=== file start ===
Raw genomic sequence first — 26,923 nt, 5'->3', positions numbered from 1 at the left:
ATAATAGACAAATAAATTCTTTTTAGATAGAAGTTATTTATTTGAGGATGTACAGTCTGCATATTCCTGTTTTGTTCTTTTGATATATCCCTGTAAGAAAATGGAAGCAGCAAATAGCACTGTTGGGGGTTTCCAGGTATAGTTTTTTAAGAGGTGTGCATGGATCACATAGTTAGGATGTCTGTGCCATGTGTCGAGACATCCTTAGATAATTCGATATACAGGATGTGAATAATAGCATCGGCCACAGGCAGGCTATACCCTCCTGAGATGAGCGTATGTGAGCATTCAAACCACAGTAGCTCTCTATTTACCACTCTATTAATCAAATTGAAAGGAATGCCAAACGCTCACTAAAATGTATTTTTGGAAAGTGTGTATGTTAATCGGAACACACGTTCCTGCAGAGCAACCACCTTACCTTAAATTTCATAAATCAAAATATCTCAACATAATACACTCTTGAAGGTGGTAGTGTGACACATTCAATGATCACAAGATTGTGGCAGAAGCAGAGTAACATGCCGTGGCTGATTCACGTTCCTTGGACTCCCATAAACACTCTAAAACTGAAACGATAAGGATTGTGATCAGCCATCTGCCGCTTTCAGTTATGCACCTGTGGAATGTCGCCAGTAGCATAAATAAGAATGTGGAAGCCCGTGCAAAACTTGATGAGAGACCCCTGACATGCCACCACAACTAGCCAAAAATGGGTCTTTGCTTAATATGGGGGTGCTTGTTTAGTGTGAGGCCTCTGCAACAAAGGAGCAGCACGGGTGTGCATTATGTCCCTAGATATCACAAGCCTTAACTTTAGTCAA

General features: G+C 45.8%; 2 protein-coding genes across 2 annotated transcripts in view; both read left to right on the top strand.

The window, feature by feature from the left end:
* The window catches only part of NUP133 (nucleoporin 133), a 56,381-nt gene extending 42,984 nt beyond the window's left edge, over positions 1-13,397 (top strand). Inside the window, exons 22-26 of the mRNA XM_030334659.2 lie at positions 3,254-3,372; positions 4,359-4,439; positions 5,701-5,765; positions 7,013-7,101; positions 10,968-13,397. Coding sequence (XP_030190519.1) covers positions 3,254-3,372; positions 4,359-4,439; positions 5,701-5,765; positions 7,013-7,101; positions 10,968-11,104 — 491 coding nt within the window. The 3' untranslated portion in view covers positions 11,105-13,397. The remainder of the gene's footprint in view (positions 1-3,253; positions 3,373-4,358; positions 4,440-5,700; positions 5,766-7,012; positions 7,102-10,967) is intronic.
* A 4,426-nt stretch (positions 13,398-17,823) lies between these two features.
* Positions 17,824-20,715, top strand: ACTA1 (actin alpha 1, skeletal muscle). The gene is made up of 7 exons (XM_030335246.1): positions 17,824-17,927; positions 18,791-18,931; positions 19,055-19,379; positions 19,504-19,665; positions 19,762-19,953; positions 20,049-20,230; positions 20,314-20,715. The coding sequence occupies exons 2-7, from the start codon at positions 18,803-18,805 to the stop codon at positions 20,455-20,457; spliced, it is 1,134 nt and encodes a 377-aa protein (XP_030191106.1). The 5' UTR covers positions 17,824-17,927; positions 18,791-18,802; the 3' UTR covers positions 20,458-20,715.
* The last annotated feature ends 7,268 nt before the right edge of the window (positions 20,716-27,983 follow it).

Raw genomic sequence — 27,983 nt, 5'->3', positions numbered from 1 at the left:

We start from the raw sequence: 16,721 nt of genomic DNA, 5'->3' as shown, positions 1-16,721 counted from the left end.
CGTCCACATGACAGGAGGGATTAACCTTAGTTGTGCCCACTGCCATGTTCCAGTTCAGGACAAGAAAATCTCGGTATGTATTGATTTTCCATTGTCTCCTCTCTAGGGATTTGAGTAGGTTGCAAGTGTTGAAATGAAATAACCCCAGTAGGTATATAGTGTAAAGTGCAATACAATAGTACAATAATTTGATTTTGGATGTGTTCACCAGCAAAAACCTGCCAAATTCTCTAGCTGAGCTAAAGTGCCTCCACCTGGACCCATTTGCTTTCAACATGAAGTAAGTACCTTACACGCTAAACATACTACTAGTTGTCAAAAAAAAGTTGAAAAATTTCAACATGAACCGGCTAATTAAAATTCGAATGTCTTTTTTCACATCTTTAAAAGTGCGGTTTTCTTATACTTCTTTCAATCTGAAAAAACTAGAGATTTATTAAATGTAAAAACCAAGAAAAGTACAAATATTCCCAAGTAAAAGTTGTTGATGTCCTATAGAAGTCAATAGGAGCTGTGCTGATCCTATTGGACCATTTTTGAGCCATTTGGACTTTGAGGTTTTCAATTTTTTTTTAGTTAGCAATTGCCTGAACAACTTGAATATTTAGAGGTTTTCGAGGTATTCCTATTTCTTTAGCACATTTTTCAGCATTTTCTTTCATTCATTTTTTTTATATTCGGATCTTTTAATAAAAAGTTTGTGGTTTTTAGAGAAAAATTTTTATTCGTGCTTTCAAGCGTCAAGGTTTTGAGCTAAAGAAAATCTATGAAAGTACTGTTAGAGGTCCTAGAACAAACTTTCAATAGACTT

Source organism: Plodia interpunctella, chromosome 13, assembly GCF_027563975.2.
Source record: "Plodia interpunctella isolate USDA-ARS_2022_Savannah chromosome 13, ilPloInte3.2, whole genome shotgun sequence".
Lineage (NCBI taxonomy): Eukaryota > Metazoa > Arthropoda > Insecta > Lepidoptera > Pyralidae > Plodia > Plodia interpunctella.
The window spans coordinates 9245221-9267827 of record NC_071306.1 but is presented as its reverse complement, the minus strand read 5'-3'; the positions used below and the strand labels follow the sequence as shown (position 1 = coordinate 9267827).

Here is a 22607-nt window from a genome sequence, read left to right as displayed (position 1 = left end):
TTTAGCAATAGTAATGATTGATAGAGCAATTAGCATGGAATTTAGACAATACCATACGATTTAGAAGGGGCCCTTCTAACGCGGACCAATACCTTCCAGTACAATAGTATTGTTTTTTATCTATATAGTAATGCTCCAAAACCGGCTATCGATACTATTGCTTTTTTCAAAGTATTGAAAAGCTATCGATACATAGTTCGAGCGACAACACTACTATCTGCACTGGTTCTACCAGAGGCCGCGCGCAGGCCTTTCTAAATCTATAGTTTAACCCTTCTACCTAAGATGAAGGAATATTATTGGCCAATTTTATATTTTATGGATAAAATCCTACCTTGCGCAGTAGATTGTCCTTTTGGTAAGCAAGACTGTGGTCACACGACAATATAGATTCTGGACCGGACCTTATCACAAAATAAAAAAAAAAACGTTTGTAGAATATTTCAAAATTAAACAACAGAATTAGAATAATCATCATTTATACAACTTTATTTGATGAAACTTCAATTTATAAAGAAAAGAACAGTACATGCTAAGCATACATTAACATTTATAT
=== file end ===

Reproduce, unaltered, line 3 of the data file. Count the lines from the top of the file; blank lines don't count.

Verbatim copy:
General features: G+C 45.8%; 2 protein-coding genes across 2 annotated transcripts in view; both read left to right on the top strand.